Skyler Davenport Discusses Role in “See For Me”

Skyler Davenport in "See For Me."
IFC Midnight

“See for Me,” a nifty riff on “Wait Until Dark,” is a tense and suspenseful thriller about Sophie (Skyler Davenport), a blind ex-skier who takes a cat sitting job at a lavish, remote home belonging to Debra (Laura Vandervoort). When she gets locked out of the house, Sophie downloads the app “See for Me,” and connects with Kelly (Jessica Parker Kennedy) who acts as her eyes. Sophie relies on Kelly again when a trio of thieves break into the house hoping to steal $7 million hidden inside. But Sophie soon decides to help the crooks, not turn them in, in exchange for a portion of the cash, and before long, Sophie is fighting for her life (with Kelly’s help).

Davenport, who is legally blind and non-binary, impresses in their first on-screen leading role as the amoral Sophie. In a recent phone interview, Davenport, who has had an established career doing voiceovers for video games, chatted with Gay City News about making “See for Me.”

You work mostly in voice acting. This is your first on-screen leading role. Can you discuss your decision to make this film and what appealed to you about it?

I moved to Los Angeles to do on-camera work. It wasn’t an out-of-the-blue decision. I had an audition and had a callback, and a callback, and then got it. When I read the script initially, I loved that she kind of joins the [criminals] — I did not see that coming. I feel like people don’t think of an action thriller and assume that the lead would be disabled. I liked that, and that the filmmakers made her so human in her decisions. It was survivalist, which is what a lot of people would do — that was cool.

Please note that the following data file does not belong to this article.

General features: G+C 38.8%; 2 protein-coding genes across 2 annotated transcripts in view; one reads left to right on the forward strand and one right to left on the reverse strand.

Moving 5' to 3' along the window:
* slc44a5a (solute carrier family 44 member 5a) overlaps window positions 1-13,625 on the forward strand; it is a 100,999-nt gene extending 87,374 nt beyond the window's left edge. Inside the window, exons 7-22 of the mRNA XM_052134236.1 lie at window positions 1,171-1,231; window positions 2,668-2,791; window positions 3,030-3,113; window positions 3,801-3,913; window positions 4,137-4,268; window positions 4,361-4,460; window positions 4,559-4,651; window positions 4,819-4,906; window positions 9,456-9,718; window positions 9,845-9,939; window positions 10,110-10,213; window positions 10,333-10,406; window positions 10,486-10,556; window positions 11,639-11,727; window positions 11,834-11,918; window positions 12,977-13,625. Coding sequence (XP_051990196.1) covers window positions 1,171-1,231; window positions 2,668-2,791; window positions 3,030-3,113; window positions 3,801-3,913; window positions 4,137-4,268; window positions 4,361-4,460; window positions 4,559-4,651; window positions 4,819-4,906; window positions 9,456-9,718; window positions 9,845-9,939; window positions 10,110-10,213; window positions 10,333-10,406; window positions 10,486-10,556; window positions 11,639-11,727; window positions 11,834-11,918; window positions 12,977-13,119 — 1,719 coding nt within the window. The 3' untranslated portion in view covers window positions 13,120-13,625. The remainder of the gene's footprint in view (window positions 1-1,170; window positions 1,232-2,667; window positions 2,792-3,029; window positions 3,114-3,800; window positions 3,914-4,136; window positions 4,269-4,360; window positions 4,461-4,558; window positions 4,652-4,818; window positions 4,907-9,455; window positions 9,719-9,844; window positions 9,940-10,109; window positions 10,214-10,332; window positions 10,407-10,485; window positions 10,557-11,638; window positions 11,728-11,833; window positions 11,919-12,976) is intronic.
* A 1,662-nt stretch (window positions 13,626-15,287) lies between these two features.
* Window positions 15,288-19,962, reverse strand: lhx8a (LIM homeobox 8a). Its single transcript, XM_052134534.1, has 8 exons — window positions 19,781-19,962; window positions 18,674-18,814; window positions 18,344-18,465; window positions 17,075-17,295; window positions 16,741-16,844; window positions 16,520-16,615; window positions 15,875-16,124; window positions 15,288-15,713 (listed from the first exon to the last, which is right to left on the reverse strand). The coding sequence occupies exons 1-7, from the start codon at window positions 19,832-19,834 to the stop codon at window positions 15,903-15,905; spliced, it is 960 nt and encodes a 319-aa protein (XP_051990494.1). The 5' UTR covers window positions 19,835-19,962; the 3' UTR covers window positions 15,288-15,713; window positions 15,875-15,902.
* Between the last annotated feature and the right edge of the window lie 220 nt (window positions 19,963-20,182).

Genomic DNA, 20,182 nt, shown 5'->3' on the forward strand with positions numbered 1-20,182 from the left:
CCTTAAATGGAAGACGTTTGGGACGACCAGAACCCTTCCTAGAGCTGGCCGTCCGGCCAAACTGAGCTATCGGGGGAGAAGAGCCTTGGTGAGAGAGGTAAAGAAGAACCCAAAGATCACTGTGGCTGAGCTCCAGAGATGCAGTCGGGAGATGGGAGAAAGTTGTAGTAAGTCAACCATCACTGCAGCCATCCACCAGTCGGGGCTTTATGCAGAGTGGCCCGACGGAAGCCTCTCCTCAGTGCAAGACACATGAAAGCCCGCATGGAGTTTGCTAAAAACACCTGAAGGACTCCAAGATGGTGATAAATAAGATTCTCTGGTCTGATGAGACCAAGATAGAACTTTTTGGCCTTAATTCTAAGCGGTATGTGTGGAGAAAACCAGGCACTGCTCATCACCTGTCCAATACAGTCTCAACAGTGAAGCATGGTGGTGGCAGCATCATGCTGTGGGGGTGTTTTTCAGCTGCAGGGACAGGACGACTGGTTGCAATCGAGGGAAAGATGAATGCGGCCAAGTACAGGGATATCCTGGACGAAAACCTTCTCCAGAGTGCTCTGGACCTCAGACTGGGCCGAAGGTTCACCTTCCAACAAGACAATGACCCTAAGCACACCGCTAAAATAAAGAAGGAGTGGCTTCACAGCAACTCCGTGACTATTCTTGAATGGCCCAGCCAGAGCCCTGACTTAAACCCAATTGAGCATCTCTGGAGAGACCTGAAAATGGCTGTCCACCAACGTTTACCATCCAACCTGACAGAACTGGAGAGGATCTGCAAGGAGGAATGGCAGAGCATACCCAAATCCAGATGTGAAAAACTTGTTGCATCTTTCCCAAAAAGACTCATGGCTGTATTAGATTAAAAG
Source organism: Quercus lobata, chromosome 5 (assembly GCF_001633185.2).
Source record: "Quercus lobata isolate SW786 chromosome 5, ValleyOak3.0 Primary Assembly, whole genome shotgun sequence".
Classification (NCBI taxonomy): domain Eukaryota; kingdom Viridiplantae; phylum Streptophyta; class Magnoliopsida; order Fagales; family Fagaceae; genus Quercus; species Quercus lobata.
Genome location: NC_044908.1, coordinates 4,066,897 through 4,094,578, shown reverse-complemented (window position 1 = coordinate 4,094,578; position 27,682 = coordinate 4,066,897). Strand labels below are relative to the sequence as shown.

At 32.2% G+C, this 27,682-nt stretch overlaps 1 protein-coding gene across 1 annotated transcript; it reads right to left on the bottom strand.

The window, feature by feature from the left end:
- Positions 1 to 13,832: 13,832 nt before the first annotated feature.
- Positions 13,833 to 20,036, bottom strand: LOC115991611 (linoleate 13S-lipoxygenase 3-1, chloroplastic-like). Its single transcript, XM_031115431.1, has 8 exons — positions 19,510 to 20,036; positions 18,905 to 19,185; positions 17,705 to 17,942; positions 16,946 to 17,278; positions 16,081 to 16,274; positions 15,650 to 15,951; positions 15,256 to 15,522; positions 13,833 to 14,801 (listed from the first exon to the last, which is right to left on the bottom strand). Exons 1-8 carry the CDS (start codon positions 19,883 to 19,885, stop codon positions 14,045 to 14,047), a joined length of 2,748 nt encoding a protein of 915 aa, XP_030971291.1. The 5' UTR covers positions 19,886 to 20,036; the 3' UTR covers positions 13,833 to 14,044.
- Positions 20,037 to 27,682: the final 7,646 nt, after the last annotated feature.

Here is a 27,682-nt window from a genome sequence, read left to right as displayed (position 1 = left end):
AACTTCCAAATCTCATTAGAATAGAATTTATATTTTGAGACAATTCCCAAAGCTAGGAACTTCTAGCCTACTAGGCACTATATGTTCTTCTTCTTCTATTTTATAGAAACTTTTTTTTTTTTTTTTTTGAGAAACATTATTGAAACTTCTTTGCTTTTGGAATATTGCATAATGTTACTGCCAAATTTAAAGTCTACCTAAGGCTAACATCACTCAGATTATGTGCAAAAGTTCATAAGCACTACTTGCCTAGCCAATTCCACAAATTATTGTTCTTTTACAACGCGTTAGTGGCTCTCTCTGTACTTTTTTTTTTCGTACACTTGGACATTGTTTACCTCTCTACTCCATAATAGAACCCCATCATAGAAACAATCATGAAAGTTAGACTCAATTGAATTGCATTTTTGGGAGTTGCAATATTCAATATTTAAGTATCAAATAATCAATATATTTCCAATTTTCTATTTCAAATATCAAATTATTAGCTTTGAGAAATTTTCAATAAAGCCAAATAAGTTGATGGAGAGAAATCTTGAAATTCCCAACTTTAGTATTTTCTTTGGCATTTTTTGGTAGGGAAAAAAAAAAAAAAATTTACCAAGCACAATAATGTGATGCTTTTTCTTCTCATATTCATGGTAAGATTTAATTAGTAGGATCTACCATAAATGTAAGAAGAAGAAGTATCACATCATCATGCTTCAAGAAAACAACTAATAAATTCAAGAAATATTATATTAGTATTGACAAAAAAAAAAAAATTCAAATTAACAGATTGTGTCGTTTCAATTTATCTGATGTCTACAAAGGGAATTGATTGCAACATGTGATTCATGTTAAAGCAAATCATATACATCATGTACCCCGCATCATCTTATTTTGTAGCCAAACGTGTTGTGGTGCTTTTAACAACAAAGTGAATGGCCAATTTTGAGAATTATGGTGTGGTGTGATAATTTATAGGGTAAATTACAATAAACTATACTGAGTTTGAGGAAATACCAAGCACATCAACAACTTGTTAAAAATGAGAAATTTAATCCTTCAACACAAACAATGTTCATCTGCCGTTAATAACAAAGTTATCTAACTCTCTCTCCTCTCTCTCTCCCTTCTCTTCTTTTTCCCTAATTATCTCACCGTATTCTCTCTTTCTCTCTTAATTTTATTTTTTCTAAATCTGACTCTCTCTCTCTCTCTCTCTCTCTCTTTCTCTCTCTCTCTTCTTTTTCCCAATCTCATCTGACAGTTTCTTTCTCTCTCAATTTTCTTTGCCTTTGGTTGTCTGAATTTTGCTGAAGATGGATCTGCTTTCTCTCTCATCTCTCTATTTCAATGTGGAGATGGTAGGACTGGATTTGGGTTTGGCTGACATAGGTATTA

Sophie’s mother is both an advocate and an obstacle for her. Sophie reluctantly gets assistance from Kelly, and often has to place trust in others. How did you develop that element of her character? She fiercely wants to be independent but does need help.

One of the things about her when we did table read was that she went from being hardheaded to feeling that vulnerable side where she cracks and gives in to asking for help. In my personal experience, when I lost my eyesight, it was the opposite. I was reluctantly asking for help, but it didn’t come from a place of “Let me do this myself,” it came from a guilty place. I had lost my job, I had lost my relationship, I couldn’t drive all of a sudden. I had lost everything. It was more depressive guilt, whereas Sophie is trying to maintain the persona and life she had before vision loss. She wanted to think that nothing changed. It was fun to explore that because it was very different from what I went through. I love that because she was a skier prior to her vision loss. I like that she never really loses the drive and desire to go back to that [career]. She’s still focused on something she had before she lost her sight. A lot of people change or adjust certain dreams because something happens, and I don’t think it is always necessary.